A Family Attorney Explores the Legal Aspects of Gestational Surrogacy

It’s the wish of every married couple to start a family and raise their own children. For same-sex couples and those having trouble with infertility, numerous advances in Assisted Reproductive Technology (ART) are now allowing them to explore options to have children, and gestational surrogacy is among them.

Such advances are not without its flaws, however. Definitive laws are yet to be determined in the advent of ART advances, and matters can easily become messy should things do not go as planned. This is why it’s always best to seek legal assistance from a family attorney before exploring gestational surrogacy as an option.

Defining Surrogacy

The simplest definition of surrogacy describes it as an act wherein a woman carries the child of a couple who cannot conceive a child themselves. In gestational surrogacy, a donor or the intended mother provides the egg then fertilized through in vitro fertilization (IVF).

Surrogacy’s Growing Popularity

A handful of countries, and some states in the U.S., allow the use of reproductive technology for couples who want to start a family. In fact, surrogacy has become a commonplace that celebrities like Elton John, Nicole Kidman, and Sarah Jessica Parker have all admitted to using surrogates in birthing their babies. Most surrogacy cases go smoothly, making this procedure more acceptable as a viable alternative to natural childbirth.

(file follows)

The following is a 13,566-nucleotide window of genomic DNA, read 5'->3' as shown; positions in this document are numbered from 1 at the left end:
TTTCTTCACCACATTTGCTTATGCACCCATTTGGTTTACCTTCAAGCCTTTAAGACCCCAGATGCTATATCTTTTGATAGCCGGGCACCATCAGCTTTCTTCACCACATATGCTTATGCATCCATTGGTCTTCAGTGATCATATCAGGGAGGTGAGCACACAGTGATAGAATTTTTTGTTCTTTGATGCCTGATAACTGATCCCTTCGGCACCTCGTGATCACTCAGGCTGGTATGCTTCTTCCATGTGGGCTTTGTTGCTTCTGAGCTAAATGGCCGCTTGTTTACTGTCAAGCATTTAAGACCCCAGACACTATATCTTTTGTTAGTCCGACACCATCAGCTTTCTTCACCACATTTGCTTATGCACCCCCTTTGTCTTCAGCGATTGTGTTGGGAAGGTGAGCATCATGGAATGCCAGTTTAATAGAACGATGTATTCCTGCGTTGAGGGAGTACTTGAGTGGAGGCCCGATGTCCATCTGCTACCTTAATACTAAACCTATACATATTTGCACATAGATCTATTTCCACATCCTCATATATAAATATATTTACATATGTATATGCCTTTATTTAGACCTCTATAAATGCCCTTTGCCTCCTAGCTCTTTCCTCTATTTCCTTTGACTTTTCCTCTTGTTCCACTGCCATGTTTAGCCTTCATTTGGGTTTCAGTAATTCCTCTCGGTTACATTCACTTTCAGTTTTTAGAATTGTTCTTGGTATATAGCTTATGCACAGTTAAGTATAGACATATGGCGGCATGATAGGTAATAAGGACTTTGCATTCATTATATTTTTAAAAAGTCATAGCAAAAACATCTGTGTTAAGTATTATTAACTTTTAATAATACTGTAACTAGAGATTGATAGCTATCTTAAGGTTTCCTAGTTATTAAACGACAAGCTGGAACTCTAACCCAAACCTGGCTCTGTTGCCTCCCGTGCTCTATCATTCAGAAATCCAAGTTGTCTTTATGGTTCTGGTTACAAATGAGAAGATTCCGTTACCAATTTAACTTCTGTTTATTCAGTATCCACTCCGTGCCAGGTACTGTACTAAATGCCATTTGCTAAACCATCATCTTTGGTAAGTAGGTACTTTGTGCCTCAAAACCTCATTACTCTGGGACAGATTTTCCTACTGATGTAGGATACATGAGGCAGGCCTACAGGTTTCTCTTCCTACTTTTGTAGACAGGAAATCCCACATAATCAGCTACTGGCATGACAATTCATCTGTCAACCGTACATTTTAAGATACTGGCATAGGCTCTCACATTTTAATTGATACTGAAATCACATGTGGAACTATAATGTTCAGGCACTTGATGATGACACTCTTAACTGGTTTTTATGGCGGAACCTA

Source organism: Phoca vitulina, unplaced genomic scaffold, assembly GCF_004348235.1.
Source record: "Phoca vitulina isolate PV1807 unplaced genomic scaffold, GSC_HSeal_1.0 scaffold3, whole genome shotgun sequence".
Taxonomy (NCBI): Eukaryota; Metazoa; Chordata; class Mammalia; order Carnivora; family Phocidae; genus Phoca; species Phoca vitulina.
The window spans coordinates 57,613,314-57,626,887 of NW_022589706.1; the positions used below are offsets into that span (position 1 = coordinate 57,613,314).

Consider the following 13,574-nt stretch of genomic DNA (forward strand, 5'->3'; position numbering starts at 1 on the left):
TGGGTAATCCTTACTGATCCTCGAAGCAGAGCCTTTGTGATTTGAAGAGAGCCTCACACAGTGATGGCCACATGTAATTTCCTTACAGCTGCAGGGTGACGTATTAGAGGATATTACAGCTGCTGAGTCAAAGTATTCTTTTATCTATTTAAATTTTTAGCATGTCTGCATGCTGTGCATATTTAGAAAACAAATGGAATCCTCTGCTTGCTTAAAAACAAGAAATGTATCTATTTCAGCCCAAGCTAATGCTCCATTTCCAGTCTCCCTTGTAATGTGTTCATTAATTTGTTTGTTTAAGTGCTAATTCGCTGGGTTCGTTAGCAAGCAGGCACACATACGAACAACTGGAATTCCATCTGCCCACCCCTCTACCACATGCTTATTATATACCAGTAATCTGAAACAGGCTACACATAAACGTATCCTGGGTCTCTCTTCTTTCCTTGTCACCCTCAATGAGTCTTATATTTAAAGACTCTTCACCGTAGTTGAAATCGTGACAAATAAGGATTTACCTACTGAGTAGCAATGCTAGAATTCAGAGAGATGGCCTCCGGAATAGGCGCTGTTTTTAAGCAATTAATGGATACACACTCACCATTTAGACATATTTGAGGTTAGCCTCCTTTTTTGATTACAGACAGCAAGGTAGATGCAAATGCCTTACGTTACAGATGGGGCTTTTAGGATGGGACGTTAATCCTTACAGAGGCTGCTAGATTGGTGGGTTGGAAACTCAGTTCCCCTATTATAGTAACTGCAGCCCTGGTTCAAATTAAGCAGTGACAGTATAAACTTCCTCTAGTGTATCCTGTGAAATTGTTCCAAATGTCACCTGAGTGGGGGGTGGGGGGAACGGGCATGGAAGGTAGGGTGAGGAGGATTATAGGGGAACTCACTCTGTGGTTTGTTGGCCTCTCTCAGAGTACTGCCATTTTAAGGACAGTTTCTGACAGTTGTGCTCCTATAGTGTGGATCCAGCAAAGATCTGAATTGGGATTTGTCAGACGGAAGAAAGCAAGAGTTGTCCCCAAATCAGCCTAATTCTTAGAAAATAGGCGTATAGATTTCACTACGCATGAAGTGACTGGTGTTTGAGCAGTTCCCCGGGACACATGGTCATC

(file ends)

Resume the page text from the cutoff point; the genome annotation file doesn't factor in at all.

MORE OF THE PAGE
Legal Issues

The United States, however, has no federal laws regarding ART procedures like gestational surrogacy. In addition, states like North Carolina have yet to publish laws that cover the use of a surrogate mother in giving birth to a child. This causes a number of other legal, social, and ethical issues when it comes to parental rights, a child’s best interests, and other parental rights in non-traditional families.

With no such laws in place, couples considering gestational surrogacy should take steps to protect everyone involved, including the surrogate. I suggest a contract always be drafted in accordance with the wishes of the parents and any applicable laws in North Carolina.

There are a lot of issues that need to be addressed, including whose genetic material is to be used for the creation of the embryo and, for same-sex couples, who is more viable as a donor or a carrier. There’s also the issue of whose property the embryo will be should the marriage lead to divorce or separation.

A bit of foresight is always recommended when considering ART procedures. To avoid complications in the future, it’s best to talk with a Raleigh child custody lawyer with Kurtz & Blum, PLLC before entering into such a complicated arrangement.


  • What to consider when exploring surrogacy, The Charlotte Observer
  • As Surrogacy Becomes More Popular, Legal Problems Proliferate, ABA Journal